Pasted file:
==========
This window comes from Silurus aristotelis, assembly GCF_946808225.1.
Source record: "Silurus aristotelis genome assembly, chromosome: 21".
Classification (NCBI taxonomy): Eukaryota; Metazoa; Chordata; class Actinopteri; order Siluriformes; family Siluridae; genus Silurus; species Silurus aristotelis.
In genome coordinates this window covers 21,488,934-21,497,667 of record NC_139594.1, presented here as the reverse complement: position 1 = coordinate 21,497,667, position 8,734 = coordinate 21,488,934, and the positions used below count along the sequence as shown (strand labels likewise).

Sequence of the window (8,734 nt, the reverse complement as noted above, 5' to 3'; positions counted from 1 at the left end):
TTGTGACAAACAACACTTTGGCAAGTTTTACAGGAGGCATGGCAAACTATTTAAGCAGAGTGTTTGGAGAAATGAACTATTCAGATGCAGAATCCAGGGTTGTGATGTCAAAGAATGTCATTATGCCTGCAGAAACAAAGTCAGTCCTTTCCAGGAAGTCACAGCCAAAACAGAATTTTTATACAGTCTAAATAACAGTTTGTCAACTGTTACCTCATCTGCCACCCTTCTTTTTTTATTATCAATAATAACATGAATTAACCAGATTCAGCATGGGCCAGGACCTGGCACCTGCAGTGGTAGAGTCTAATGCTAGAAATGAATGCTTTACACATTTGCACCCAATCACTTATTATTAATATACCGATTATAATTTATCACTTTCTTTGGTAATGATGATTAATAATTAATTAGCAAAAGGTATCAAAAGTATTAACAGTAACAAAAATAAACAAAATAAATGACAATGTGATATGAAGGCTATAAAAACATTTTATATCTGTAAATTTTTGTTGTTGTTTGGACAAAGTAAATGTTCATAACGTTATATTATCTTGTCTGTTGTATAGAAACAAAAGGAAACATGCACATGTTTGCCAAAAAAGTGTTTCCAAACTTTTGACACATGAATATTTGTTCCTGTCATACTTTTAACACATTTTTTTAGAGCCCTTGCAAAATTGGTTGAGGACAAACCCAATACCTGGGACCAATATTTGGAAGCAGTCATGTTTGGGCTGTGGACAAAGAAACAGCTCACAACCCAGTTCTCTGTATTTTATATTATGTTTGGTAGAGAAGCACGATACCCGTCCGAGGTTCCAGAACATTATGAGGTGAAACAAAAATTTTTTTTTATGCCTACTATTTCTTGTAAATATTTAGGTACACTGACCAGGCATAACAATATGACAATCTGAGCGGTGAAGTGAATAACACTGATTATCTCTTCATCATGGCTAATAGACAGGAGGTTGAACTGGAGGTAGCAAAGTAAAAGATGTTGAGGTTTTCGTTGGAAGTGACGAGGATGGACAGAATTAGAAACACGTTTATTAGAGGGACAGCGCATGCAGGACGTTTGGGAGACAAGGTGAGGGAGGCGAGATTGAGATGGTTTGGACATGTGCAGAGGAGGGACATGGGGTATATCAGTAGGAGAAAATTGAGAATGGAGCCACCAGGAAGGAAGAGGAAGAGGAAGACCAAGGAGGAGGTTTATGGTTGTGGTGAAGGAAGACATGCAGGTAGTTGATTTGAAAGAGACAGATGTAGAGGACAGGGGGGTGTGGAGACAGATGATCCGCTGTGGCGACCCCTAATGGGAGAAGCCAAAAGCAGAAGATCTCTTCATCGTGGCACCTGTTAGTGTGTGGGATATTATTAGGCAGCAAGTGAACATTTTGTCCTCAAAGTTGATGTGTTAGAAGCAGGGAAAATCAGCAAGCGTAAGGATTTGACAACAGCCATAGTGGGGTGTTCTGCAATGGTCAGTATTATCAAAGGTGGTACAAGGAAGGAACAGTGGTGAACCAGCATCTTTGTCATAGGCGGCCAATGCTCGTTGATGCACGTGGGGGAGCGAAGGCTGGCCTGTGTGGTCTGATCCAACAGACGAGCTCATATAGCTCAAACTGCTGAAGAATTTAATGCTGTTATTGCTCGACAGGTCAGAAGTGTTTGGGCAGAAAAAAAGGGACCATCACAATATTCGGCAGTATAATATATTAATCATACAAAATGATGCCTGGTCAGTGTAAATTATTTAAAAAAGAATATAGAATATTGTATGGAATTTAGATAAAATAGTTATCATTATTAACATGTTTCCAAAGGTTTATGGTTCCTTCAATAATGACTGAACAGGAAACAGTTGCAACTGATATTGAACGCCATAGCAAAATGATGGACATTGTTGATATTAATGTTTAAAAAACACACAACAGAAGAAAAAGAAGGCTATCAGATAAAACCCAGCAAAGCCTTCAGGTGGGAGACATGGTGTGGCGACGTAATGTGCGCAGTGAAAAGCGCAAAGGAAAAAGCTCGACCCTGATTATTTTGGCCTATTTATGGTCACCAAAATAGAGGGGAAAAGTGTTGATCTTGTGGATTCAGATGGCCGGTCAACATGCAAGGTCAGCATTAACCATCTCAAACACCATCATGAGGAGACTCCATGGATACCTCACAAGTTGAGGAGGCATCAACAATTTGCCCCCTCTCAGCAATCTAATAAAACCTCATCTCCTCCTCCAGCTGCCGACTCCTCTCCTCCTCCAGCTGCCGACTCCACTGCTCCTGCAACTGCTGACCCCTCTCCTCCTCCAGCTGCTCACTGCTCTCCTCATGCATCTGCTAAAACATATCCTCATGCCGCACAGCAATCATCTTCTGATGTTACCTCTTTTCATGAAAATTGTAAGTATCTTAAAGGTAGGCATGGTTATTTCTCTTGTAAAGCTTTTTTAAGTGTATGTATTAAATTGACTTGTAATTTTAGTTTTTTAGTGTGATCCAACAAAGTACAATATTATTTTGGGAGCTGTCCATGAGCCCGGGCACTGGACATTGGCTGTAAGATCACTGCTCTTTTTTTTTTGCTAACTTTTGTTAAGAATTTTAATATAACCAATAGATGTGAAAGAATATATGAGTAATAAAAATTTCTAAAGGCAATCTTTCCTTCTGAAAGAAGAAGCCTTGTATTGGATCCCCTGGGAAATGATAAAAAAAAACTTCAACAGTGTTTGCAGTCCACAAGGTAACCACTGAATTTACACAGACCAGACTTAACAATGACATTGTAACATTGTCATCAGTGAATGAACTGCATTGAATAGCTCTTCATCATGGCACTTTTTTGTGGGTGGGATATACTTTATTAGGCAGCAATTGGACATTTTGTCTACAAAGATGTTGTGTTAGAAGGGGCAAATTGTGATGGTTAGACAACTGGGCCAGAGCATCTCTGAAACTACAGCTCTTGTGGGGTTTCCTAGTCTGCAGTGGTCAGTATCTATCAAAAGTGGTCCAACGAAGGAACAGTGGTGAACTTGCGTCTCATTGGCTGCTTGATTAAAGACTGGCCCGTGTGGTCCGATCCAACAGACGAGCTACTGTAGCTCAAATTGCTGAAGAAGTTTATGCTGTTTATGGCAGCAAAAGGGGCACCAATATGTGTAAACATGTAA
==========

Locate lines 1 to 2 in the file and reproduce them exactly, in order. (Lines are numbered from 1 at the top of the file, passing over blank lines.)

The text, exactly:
This window comes from Silurus aristotelis, assembly GCF_946808225.1.
Source record: "Silurus aristotelis genome assembly, chromosome: 21".